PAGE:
The A10 and A5 might have so little in common that it might not be worth going any further. But the A5 Avenger was very capable and its basic project offers some very consistent opportunities to adapt it to cover the same kind of mission of the A10, plus much more. The A5 Avenger airframe features a unique, tunnel shaped bomb bay running from behind the cockpit all the way to the rear end, with the B27, B28 or B43 nuclear bombs jettisoned from an appropriate opening in the tail .

The tunnel bomb bay appears large enough to be converted to host the mighty GAU8 cannon in a duly reinforced section that would contain the mechanical and electrical components of the cannon, plus a large reserve of ammunitions, while the firing section of it, the 7 rotary barrels, would hang right under the fuselage, with their axis duly aligned to that of the fuselage. The firing section of the cannon would be protected by a semi-conformal belly pod.  Wing profile might get updated and the wing structure should be strengthened in order to allow the adoption of more hardpoints for more underwing missile and bomb loads. If necessary, wing span might be extended and leading edge allow angle reduced to further improve low speed control. Propulsion needs a total revision since the new mission would not need Mach 2 speed. The legendary J79 must be replaced by non-afterburning turbofans of the latest generation.

General Electric F118 GE (General Electric F 118 GE)  is officially out of production, after serving very positively on the B2 and on the latest version of the U2. But basically the F118 is the non-afterburning derivative of the mighty F110GE. The F118-100 generates a maximum thrust of 85 kN, while the J79-17 delivered 80 kN on afterburning. The F118 is 240 kilos lighter and much more sober. The F118GE should be more than adequate to make the refurbished A5 capable of transonic speeds and of a payload superior to that of the A10. In case the F118-100 were not available, or a higher level of performance were demanded both in terms of payload and of speed, the Pratt & Whitney PW9000 would grant blinding potential with its 120 kN dry thrust. Basically, the PW9000 is the non-afterburning version of the Pratt & Whitney F135 (P&W F135), the most powerful military turbofan in production today, powering the F35.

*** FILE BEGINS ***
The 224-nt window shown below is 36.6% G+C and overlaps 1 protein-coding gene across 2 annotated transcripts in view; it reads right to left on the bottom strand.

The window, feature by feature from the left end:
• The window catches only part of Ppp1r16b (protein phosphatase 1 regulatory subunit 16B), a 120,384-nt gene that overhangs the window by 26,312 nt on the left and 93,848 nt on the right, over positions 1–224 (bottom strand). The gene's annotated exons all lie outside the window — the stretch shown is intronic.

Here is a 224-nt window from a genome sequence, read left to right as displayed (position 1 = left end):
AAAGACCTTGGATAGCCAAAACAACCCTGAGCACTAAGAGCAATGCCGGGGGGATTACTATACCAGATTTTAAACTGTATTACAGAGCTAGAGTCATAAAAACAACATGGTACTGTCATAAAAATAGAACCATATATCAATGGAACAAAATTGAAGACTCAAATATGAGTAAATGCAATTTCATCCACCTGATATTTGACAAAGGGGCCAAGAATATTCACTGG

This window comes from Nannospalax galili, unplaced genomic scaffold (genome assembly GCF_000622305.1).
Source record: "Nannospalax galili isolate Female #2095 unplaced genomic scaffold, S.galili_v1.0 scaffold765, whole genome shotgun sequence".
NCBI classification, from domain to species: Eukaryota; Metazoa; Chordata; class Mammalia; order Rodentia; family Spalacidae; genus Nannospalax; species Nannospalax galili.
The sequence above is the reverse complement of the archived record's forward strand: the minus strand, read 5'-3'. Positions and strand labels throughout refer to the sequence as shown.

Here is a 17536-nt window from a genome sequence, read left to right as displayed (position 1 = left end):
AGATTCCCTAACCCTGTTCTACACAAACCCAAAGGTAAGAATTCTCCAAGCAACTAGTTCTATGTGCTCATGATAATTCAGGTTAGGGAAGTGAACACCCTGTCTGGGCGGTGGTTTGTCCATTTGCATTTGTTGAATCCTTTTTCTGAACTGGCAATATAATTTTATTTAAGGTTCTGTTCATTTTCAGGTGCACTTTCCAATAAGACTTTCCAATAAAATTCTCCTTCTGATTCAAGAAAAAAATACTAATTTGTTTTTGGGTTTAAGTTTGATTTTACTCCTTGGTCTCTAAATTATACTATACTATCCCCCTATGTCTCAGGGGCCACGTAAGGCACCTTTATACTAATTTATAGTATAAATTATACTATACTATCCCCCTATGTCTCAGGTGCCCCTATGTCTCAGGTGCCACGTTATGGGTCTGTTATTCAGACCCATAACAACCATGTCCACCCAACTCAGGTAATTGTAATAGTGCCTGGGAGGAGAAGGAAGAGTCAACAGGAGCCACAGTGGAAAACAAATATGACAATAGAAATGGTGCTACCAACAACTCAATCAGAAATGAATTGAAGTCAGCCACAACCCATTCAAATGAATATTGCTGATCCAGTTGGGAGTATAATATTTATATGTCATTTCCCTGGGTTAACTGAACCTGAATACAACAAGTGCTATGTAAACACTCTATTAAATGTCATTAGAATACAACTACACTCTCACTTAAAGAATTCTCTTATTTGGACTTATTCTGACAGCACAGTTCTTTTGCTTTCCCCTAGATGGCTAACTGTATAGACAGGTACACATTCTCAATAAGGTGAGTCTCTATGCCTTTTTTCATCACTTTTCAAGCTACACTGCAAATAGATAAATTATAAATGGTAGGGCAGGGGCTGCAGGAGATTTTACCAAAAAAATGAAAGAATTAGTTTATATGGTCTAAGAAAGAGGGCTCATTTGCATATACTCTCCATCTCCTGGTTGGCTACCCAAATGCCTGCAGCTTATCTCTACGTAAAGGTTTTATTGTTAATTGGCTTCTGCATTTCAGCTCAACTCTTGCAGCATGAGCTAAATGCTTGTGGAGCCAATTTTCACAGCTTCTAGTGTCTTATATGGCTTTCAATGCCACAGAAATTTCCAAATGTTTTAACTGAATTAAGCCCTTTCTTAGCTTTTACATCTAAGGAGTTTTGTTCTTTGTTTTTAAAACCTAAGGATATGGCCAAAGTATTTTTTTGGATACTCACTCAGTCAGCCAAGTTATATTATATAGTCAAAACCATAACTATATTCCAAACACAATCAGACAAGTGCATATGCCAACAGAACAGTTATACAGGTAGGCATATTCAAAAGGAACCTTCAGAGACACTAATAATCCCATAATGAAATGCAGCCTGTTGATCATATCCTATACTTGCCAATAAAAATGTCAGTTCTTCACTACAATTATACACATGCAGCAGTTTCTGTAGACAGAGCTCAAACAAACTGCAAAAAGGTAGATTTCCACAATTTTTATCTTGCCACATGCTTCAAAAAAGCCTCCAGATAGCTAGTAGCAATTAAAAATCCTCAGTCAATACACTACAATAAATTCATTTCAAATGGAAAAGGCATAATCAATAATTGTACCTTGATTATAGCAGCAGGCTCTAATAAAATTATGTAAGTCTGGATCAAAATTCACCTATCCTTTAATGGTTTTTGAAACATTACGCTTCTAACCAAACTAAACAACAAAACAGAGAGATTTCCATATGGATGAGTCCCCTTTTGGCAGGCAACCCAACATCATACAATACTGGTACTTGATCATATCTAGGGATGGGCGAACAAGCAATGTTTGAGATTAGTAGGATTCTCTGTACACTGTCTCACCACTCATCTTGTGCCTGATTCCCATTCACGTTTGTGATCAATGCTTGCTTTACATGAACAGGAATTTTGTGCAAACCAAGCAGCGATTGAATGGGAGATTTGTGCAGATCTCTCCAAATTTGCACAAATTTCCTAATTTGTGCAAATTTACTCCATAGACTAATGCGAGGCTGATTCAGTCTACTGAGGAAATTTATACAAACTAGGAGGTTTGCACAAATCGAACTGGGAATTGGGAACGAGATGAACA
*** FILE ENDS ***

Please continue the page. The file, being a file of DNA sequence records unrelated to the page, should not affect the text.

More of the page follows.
Even in non-afterburning edition remain an incredibly capable engine that would grant supercruise capability to the sleek A5. The PW9000 will power the new Northrop B21 stealth bomber. With either propulsion systems, the A5 would be able to carry a heavier payload than the A10, farther and faster. Its long tunnel bomb bay can host a variety of weaponry in alternative to the GAU 8. One of the most attractive might be a retractable, large capacity multi barrel rocket launcher and related reloading system.  A large number of 5.0 inch Zuni rockets could be stored, offering massive kill capability against armor, fortified boxes and also combat ships: a salvo of five Zuni rockets would cause final damages up to destroyer class ships. A much larger number of 70mm Hydra rockets would be available for deadly attacks against light vehicles and ground troops. Laser guided bombs and air to ground missiles in underwing harpoint would complete the battle equipment.  Compared to the A10, this hypothetical re-edition of the A5 would be capable of relevant air-to-air capabilities, thanks to its superior speed, acceleration and advanced aerodynamics. Four Sidewinder air-to-air missiles would grant good fighting capabilities. North American A% has been out of production for decades, nothing is left, but the drawings of a very remarkable project. In terms of cost reduction, that is better than starting from a blank sheet of paper. A very capable plane is always worth working on to extract new potential and capabilities thru the competent application of the latest technologies. The resurrected A5 would not be stealth, but the adoption of latest generation non afterburning turbofans of the latest generation would grant impressive combat load and very high speed, and up there speed is still a weapon, though out of fashion according to the super stealth tech fans. The A5 would require a number of modifications, but it is a solid platform and very versatile thanks to its unique structure. The adoption of the latest avionics is the logic solution to make it a very effective attack aircraft up to the years 2060s. Its big nose can host a very potent and very advanced radar and a fire control system of extreme efficacy even in case of attacks at high speed that would increase it survivability in a crowded scenario. Its excellent aerodynamics and unique inner structure are two objective factors that keep its project worth a investigation. All the modifications and hi-tech addition listed might make it cost like a brand new project and that alone is enough to kill the whole idea. But I doubt it would, and the addition of today’s technology and components can really get it back into business. Only the pilots can draw the final conclusion and emit the sentence, them alone. Not the brass.

courtesy of webmatter.de